MS: Well, actually this is, if I may say so, the storyteller’s skill that one is either born with or one isn’t. I remember someone writing to me about my very first book, the thriller Madam, Will You Talk?. She told me that she’d taken it up to read in bed. Then at three in the morning, she wrote me a complaint. I’d come to a point in the book where I’d actually brought my exhausted heroine and her hero together, and they’d had an absolutely smashing meal, which I described in detail. She said, I had to go down to the kitchen and make myself bacon and eggs. So, I thought, well, that’s a tribute, anyway.
When I used to write everything longhand, my hand wrote a lot slower than my brain worked. I’d still be forming letters, while my brain would be chewing on the next thing to say, and how to say it. For some reason, this led to long, rambling passages as I thought deeply about scenes and characters.
Now I write on the keyboard. I can type almost as quickly as I think. Rather than this leading to introspection, I flit from topic to topic. There’s no reason to linger on each thought. With longhand, I was stuck with my writing speed, and therefore took each thought a little deeper.
I don’t know if other people are as flighty as I am. Usually I only have ten or twenty minutes at a time to write, so I’m trying to pound out as much of the story as possible. My efficiency goes up, but my depth goes down. Thank goodness for revisions–you’re forced to linger over various passages, playing with the language, thinking of how to make them go deeper.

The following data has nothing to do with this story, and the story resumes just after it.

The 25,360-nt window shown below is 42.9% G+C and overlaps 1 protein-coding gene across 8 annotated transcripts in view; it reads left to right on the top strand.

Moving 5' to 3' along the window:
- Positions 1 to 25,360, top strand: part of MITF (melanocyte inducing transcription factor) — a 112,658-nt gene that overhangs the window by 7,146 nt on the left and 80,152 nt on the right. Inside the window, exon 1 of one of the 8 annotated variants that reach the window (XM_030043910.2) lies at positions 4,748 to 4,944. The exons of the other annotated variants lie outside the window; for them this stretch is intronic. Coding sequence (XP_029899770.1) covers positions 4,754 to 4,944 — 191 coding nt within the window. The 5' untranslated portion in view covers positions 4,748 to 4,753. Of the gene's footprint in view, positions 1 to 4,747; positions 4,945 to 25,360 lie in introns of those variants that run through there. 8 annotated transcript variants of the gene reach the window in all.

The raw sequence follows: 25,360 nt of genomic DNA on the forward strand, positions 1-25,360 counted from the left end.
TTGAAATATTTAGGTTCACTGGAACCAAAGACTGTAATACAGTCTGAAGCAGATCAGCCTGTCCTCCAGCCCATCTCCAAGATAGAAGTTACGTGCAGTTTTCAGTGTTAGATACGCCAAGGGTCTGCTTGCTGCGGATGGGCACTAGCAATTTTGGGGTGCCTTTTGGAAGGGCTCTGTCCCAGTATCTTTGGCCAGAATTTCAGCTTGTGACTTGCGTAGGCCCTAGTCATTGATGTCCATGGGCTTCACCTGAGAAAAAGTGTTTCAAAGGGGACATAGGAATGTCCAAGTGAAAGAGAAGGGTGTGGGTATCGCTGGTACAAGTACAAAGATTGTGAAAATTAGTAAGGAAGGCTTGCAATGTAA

To my amusement, Mary Stewart complained about the same thing in her interview:
RT: Do you write your books out in longhand, or do you use a typewriter?
MS: I’ve gone through different stages–I used an ordinary portable for my first books, and that wrecked my wrist. I had a very bad time with it. Then I wrote longhand, but that’s slow, and you go nearly mad because your brain is miles ahead of your hand.
When I got to about the fifth or sixth book–The Ivy Tree, I think it was–I got an electric typewriter. It frightened me to death at first, but I got used to it eventually. I used to do the whole thing myself, including five carbon copies, and it nearly killed me. Then I got a dictating machine, and I sent the tapes to a professional typist. I think that must alter your style a little because you can be longer winded. When you’re writing something, you skip bits. I dictate with all the punctuation, but it isn’t finished.
Once I’ve got the typed copy back, I then work on it. What I do is lay the typed sheets out. I have this beautiful paper, the sort that the chap wanted in George Orwell’s Nineteen Eighty-Four and couldn’t get anymore. It’s lovely to write on. I do the corrections in longhand, but I can also just mark places with a star. I then dictate it through, putting the bits in as I go, which saves a tremendous amount of work. Then I get it typed back again. I do about four drafts for a book, so it’s still a lot of laborious work.
The rest of her interview is available here.
So yeah, I hope that someday I write with one quarter of her skill.